C for Collagen a protein that makes up approximately 80% of our skin, collagen gives our skin firmness and strength. Over time collagen breaks down, however certain ingredients can promote new collagen production in the skin.
D for Double Cleansing Double cleansing is a skincare must. Why? As women we’re often wearing makeup throughout the day, not to mention the build-up of environmental toxins we are subject to. The first cleanse (using a micellar water or deep cleansing oil) is to melt your makeup (and/or SPF). Essentially, it’s dealing with what’s on your skin, not the skin itself. The second cleanse is to make sure your skin is clean, balanced and comfortable.
E for Expiry Dates: Skincare, like most products we ingest or use topically, have an expiration date. Our skin is our largest living organ and what we put on it absorbs into your body so make sure to use your products before their best before date.  This ensures that you are always using your products when they are at their freshest and most potent.
F for Free Radicals When talking skincare, free radicals refer to UV rays, pollution etc, that cause damage and degradation to the skin.
G for Glycolic Acid:  An AHA derived from Sugar Cane which exfoliates the skin, smoothing out fine lines and uneven texture. Used commonly in anti-ageing and brightening products.
H for Hyaluronic Acid: Naturally-occurring in the body, hyaluronic acid is the stuff you should thank for hydrated, glowing skin. A single molecule of it can hold 1,000 times its weight in water. It keeps things cushioned and plumped but, like collagen, naturally depletes over time. Serums containing the stuff can seriously quench parched skin, also helping to smooth away fine lines.
I for Inflammation. There are many different types of inflammation, whether it be from sun exposure, breakouts, skin sensitivity or even your showers being too hot, inflammation is your skins way of saying it needs some TLC. Confusingly, though, it can be a good thing, as post-treatment (laser or herbal peel) inflammation prompts the healing process and skin renewal. Either way, you’ll want to counteract with a restorative product or treatment.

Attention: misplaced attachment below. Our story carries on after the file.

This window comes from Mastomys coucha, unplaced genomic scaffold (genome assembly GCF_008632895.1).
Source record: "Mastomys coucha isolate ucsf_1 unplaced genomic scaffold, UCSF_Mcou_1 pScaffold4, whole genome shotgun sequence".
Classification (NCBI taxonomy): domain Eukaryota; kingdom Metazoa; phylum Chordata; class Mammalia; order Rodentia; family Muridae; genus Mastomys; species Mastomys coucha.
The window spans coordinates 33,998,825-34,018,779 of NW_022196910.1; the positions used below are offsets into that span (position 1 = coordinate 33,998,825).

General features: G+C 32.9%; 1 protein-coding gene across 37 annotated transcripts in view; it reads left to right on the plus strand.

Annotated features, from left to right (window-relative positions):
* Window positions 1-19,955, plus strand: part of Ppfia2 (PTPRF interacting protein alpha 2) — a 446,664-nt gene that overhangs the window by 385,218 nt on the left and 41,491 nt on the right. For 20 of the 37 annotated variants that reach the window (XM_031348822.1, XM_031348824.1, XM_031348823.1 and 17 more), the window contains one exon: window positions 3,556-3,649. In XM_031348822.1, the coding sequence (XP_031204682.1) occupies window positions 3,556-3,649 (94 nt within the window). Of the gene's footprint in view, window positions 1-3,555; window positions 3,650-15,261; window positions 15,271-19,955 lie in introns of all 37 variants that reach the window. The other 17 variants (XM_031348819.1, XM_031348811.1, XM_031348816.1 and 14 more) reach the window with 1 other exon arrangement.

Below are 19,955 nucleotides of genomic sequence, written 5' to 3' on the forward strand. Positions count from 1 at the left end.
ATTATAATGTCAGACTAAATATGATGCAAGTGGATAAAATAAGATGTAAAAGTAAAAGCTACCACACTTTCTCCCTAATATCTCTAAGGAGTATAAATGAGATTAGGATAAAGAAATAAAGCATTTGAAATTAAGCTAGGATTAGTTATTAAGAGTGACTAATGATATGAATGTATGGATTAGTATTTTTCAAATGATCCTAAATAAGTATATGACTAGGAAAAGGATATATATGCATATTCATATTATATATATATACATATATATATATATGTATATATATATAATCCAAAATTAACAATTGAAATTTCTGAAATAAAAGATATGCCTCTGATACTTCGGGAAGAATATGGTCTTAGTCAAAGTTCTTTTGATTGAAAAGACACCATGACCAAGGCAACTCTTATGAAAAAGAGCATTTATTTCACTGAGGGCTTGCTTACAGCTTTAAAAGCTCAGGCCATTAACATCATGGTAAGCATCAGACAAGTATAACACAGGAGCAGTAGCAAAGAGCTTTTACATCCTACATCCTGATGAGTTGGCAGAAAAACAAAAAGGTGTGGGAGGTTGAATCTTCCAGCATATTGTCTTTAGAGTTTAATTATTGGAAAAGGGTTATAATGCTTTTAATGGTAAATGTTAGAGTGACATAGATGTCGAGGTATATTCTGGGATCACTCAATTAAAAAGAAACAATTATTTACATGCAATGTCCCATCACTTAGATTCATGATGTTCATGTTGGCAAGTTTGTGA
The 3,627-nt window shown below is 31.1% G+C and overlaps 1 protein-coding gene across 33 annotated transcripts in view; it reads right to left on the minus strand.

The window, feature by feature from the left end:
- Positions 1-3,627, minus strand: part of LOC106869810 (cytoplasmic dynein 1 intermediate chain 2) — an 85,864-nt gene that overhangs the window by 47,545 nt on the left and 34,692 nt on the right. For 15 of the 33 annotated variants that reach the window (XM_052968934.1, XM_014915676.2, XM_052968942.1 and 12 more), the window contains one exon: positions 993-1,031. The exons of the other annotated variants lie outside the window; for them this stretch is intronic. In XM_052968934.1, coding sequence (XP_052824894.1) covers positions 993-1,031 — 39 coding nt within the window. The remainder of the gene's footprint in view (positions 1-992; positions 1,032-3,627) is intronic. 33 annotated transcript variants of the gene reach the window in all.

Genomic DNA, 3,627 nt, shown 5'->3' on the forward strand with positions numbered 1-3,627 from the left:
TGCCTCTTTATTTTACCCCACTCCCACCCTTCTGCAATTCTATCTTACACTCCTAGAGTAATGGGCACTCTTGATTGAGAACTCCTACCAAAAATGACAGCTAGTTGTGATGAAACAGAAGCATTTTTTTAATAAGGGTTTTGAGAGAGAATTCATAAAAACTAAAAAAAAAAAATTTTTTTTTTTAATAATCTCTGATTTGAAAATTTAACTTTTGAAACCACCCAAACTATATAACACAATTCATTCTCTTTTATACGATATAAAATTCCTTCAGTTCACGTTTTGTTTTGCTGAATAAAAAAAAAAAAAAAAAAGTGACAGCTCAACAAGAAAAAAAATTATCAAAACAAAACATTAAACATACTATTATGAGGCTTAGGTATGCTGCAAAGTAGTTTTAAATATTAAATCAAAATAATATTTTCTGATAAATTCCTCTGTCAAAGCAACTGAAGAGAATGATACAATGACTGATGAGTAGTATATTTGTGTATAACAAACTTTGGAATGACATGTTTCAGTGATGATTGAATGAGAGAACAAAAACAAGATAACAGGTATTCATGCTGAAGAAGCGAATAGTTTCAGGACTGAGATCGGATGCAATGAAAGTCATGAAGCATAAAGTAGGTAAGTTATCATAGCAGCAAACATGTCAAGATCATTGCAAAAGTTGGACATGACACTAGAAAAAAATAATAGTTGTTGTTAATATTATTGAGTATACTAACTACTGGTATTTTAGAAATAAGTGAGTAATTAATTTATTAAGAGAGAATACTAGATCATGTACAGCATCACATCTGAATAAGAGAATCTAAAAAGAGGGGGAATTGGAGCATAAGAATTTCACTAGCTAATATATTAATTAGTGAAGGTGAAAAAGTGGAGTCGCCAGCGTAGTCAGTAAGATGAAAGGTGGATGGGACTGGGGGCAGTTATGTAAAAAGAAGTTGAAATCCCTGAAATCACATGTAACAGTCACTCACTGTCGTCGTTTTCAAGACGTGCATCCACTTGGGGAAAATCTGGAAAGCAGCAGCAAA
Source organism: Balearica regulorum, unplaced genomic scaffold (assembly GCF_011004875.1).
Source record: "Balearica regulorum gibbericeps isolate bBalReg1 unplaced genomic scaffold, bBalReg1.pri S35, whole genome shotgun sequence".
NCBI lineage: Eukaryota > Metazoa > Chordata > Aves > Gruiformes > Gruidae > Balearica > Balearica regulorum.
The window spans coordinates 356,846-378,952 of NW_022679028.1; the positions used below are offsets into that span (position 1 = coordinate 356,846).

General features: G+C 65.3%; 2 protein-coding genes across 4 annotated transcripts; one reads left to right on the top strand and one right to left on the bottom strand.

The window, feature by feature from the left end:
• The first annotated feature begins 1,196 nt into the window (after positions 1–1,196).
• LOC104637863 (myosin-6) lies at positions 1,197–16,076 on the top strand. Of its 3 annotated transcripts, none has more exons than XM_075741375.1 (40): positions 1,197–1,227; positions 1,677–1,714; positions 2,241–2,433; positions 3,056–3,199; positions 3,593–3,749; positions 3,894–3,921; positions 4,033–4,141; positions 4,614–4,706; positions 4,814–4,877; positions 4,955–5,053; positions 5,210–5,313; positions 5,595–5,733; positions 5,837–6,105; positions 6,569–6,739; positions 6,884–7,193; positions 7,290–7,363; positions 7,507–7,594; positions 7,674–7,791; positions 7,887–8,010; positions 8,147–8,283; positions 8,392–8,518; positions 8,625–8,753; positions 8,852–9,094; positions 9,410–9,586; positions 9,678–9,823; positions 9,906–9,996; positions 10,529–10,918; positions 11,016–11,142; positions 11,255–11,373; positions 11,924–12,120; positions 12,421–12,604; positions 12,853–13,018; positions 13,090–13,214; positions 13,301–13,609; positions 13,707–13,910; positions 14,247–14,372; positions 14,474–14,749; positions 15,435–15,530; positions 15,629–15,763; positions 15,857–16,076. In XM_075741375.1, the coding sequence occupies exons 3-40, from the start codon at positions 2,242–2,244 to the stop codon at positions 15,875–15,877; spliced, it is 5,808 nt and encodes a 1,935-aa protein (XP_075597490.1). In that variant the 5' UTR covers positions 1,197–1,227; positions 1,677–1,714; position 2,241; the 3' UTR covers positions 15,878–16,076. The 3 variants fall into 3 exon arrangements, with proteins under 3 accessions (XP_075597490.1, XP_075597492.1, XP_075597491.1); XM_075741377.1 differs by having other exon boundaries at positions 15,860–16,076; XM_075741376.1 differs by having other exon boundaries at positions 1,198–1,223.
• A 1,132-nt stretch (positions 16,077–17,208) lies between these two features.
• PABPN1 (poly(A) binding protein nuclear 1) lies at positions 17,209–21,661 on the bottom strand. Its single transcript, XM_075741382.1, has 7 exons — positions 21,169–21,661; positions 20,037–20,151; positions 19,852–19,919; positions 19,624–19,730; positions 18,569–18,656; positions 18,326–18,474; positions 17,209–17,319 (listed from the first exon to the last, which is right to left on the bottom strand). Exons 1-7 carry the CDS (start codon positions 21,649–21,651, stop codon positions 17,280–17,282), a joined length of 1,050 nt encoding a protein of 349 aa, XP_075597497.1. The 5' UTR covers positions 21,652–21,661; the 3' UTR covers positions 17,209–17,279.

J for Jojoba Oil an oil derived from an evergreen shrub used for its softening and hydrating properties. Said to be the oil that most closely resembles the skin’s own natural oils.
K for K-Beauty or Korean inspired beauty. Think sheet masks and under eye patches. While many of these products are quite gimmicky, they have inspired many of the reputable cosmeceutical brands to create their own, active versions of the popular products.
L for Lactic Acid an AHA derived from fermented milk, Lactic Acid exfoliates the skin to improve texture and clarity. It has a larger molecule size than glycolic acid so can be a less irritating alternative for sensitive skins.
M for Microneedling. Micro-needling or what we at face plus call Dermapen is a dermal treatment that uses a handheld device that vibrates while tiny needles work to gently pierce your pores. While, you can go deeper into the layers of the skin to attack acne scars, most people only require the needles to hit the epidermal layer. The needles create a ‘micro-wound’ response from your skin which prompts your cells to heal your skin by increasing collagen production to the area.
N for Natural: This is a tricky term that has no standard definition when it comes to skin care. Most commonly used to refer to products that are made mostly of plant-derived, non-synthetic ingredients. Just because something is deemed natural, doesn’t mean it isn’t tested on animals or certified organic, so learn to read and understand your labels.
O for Organic. Similar to ‘Natural products’ you need to be skeptical of products labelled organic.  Organic should mean an ingredient that has been grown free of chemical pesticides. Read packaging carefully as organic does not necessarily mean that every ingredient is organic, or that the ingredients are certified organic.
P for Pre and Probiotic. We’ve known about balancing the ‘good bacteria’ in our gut for years but did you know there’s also the same stuff on our skin? Known as the ‘microbiome’ (or ‘microflora’) it’s a layer of minuscule micro-organisms living invisibly all over us, protecting and balancing what’s underneath. Probiotics help to strengthen the microbiome, prebiotics help to feed it. The goal of this kind of skincare is to soothe sensitivity, strengthen skin and keep the microbiome happy.
Q for Quercetin: This is another overall great ingredient and is found to be a good antioxidant and naturally anti-inflammatory. Quercetin has also shown healing and protective qualities, which makes it an essential in all skincare routines.